Fig. 11 is a sectional detail view taken on line AA of Fig. 10.
Dealing first with the preferred embodiment of my invention, shown in Figures 1-5 inclusive, the
' motor includes a casting, designated generally by the numeral l5 and having a chamber-forming flange i6 which cooperates with a cover plate [6a in forming a valve chamber V. Said casting is also provided with an outwardly projecting hearing or shaft-engaging portion l1 and with a recessed portion i8, the latter accommodating the shaft-actuating pinion and the reciprocating rack member hereafter to be described. At the opposite ends, as viewed in Figs. 1 and 2, the casting is provided with upwardly extending portions l9 and 20 for supporting the collapsible and expansible working chambers or bellows hereafter to be described.
The motor shaft 2| extends through the pordate and to actuate one of the pins 26 in the usual manner. The reciprocating rack member 30 is mounted in the upper part of said recessed portion l8 of the casting IS in any suitable manner. I have shown the same supported on and slidable upon a shoulder 32'.
The casting is also provided with a flange portion 33 acting as an upper guide member for the rack member 30 and said flange 33 is cut away to form an opening, to accommodate the member that actuates the rack member 30. A cover plate 35 is mounted upon the bearing portion I! and abuts against side walls 36' and flange 33 to substantially close the chamber in which the rack member and associated parts operate.
I provide a pair of collapsible tubes 40 and 41, having a series of convolutions or folds of successive large diameter portionsand smaller diameter portions. These tubes may be constructed of metal, preferably of corrugated resilient metal such as brass, or they may be made of rubber or the like. When made of rubber they must be reinforced in some suitable manner and I have tubes over said respective-discs 55 and 58 and sefound the best reinforcement to consist in a set of rings used as hereinafter described.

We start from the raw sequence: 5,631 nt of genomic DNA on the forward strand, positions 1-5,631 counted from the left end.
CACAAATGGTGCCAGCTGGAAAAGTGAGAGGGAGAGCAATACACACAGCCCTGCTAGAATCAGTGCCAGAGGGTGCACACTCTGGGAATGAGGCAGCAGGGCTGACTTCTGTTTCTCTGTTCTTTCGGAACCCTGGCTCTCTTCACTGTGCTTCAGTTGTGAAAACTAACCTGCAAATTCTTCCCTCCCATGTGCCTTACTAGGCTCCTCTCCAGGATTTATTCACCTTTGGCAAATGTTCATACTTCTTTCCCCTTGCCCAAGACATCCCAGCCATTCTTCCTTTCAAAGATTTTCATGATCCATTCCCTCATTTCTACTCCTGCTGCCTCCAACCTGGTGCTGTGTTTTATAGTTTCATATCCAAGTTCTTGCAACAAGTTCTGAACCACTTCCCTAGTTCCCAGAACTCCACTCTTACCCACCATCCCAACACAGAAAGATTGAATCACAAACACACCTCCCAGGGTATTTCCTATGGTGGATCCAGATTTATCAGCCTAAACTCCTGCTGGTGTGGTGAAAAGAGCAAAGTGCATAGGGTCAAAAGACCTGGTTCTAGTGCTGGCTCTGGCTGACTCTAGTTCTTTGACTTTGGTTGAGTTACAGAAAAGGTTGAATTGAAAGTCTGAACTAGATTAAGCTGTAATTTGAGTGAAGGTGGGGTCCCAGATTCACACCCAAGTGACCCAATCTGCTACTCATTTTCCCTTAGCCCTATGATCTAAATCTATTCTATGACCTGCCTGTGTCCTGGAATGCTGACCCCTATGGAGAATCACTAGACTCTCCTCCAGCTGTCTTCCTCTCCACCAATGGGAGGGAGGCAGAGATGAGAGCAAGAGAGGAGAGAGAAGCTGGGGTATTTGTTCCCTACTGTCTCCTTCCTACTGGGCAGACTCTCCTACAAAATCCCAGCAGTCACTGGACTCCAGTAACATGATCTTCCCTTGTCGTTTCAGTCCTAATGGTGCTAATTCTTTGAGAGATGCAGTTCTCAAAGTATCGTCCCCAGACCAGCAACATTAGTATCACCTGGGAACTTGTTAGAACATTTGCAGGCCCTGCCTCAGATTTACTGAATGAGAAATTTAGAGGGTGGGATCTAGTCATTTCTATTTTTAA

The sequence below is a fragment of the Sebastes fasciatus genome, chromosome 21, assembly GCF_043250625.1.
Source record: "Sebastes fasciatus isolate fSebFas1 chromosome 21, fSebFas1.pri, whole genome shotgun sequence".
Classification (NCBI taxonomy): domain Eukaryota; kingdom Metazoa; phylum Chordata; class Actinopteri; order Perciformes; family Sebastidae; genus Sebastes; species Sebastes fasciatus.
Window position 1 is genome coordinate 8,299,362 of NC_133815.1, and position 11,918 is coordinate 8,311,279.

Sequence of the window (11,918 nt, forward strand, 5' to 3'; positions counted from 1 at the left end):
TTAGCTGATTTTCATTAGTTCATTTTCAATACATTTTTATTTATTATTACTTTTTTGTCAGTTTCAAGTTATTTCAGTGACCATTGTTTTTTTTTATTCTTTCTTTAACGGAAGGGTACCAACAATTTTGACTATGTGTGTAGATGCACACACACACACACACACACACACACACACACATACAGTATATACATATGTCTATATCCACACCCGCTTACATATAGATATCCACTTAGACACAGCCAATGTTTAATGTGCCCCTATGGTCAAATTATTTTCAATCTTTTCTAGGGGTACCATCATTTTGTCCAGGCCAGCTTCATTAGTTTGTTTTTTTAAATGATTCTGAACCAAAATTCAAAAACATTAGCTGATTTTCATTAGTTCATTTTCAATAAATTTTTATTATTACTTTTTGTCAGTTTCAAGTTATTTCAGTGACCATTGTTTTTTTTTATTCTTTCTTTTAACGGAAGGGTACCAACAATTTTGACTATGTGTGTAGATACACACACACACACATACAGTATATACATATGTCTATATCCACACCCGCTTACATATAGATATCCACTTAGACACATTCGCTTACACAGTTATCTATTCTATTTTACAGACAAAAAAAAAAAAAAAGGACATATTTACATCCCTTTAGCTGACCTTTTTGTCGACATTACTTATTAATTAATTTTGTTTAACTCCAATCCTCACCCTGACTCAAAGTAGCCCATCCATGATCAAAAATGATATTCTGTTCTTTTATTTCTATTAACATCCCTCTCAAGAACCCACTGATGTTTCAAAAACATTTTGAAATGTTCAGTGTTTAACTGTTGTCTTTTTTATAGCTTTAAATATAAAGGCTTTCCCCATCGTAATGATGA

I secure one end of each tube to one of the upwardly extending portions l8 and 28 respec-' tively in any suitable manner so as'to prevent leakage of fluid around the joint. I prefer to secure the tubes to said projecting supporting side walls I8 and 20 in the manner illustrated in Fig. 3 of the drawings, which consists of providing, perforated discs, 42 and 48 respectively, folding the ends of the respective tubes over said respective discs and securing the discs to the respective members l8 and so as to impinge the ends of said tubes therebetween by any suitable means such, for instance, as by means of the screws 44 and sealing washers 85.
The movable ends of said tubes may be closed in any suitable manner and connected to an arm for actuating the rack member 38. 'To accomplish this I prefer to utilize a central disc 58 having an extending and depending arm 5| which is secured to the rack 88 by any suitable means, such as by angle irons 52, and to close the movable ends of the tubes with two additional discs 55 and 58 which I secure to said central disc. I fold the respective movable endportions of the cure said three discs together so as to clamp or squeeze the ends of the respective tubes between their respective discs and the central disc to form a seal, securing the three discs together in any suitable manner such as by means of the screw 51, nut 58 and sealing washer 58.